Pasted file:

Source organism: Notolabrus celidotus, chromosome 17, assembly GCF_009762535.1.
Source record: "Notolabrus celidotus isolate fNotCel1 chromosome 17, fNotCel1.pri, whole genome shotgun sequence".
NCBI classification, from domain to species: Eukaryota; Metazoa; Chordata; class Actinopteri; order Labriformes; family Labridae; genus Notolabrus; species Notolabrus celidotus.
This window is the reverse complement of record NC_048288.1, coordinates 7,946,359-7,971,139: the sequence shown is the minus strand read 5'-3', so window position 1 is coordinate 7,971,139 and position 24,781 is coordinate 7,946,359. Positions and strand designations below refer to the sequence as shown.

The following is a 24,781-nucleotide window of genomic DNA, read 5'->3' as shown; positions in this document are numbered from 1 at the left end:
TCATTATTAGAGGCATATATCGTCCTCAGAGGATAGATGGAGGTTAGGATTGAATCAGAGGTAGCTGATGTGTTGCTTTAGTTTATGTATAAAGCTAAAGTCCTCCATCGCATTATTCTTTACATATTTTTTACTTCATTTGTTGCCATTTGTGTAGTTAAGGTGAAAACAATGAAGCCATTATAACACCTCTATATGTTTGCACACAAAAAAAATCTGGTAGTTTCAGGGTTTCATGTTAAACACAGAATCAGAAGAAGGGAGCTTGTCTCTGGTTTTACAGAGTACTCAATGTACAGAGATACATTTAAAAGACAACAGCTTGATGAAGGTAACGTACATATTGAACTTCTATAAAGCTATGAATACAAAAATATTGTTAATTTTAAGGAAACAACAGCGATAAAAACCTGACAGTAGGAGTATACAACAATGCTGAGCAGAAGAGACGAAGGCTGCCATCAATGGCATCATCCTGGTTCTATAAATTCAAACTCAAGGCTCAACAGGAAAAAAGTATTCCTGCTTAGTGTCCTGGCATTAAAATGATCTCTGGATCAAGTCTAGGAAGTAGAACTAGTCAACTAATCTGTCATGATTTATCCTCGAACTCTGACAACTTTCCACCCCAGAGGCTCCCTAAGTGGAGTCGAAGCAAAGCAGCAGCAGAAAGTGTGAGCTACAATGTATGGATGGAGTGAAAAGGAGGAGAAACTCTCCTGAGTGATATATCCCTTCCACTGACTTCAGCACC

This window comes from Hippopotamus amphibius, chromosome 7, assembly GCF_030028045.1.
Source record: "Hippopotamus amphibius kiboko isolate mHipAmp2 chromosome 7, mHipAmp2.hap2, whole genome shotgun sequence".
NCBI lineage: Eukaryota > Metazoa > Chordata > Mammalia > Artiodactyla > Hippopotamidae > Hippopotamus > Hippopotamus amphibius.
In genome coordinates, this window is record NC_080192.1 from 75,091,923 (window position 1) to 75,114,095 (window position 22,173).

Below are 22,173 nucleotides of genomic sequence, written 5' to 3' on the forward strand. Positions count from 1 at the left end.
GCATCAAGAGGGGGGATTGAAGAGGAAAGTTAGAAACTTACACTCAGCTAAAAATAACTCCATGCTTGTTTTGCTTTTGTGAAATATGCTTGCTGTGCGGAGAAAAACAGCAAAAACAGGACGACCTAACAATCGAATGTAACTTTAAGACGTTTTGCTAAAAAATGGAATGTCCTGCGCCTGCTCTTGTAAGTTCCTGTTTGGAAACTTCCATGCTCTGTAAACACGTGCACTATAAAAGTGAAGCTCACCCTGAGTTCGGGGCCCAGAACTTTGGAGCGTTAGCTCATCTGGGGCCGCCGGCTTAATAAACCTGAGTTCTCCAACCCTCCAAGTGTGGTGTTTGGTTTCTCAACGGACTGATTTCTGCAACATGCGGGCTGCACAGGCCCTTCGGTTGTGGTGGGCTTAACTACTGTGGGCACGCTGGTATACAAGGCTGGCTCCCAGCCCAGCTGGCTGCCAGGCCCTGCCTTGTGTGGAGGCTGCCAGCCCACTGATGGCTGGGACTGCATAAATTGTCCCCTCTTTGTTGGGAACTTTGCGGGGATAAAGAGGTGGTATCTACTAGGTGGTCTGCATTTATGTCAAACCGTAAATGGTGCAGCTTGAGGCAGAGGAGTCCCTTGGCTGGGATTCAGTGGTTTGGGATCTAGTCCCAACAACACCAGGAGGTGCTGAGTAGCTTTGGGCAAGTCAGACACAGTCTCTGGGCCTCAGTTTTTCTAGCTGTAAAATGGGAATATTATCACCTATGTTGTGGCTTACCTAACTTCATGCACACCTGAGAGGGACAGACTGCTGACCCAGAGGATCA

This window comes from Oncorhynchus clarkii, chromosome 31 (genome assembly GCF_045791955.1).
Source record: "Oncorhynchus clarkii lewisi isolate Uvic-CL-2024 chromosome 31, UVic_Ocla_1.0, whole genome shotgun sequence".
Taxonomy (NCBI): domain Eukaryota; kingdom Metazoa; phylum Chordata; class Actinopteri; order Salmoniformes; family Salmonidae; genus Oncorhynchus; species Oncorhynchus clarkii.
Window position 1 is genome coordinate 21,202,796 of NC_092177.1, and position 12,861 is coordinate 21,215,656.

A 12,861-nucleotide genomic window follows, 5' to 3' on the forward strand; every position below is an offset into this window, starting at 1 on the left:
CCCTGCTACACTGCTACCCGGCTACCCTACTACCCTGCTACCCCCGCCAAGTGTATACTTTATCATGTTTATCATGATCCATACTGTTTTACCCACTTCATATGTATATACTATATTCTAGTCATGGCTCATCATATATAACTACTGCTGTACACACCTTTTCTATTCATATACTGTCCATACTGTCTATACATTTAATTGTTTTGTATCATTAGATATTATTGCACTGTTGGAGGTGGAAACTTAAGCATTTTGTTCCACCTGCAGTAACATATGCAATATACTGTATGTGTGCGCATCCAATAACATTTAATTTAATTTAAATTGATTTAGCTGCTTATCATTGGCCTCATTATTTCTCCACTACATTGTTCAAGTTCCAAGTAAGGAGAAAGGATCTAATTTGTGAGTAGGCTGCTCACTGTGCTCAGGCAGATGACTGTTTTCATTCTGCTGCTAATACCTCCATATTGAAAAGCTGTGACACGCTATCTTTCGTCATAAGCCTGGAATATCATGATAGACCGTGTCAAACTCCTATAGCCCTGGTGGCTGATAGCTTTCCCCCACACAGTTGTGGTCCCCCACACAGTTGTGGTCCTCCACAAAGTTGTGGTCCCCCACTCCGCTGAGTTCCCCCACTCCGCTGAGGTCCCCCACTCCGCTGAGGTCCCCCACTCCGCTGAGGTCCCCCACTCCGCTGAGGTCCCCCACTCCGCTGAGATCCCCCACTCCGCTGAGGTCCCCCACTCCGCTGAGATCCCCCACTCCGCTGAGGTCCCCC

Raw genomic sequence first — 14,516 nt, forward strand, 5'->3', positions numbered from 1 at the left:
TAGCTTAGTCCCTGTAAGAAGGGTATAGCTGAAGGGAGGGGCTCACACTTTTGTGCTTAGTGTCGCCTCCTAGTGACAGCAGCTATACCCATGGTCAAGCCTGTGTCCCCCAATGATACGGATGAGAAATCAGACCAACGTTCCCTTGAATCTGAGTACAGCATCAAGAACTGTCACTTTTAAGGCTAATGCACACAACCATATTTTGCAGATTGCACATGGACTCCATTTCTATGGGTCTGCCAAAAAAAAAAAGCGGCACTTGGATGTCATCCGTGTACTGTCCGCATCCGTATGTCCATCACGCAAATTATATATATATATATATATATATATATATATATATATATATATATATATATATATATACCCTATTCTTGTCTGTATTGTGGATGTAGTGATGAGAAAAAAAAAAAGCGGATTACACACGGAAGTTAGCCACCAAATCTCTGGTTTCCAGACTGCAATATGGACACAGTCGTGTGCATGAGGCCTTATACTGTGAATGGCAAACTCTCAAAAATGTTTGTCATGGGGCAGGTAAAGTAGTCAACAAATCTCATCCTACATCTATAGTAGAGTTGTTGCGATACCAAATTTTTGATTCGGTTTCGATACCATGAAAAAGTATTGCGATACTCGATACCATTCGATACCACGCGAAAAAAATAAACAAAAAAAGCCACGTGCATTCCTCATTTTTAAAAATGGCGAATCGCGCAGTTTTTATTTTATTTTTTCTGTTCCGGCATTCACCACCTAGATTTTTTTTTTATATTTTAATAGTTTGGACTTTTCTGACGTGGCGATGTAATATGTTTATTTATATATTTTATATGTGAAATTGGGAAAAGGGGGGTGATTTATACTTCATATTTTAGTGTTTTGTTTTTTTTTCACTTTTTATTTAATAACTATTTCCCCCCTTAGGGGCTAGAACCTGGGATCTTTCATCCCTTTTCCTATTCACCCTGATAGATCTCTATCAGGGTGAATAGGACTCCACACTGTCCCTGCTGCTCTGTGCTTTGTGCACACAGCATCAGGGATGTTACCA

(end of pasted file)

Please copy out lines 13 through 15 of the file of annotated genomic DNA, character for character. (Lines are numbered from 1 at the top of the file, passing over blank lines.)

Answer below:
This window comes from Oncorhynchus clarkii, chromosome 31 (genome assembly GCF_045791955.1).
Source record: "Oncorhynchus clarkii lewisi isolate Uvic-CL-2024 chromosome 31, UVic_Ocla_1.0, whole genome shotgun sequence".
Taxonomy (NCBI): domain Eukaryota; kingdom Metazoa; phylum Chordata; class Actinopteri; order Salmoniformes; family Salmonidae; genus Oncorhynchus; species Oncorhynchus clarkii.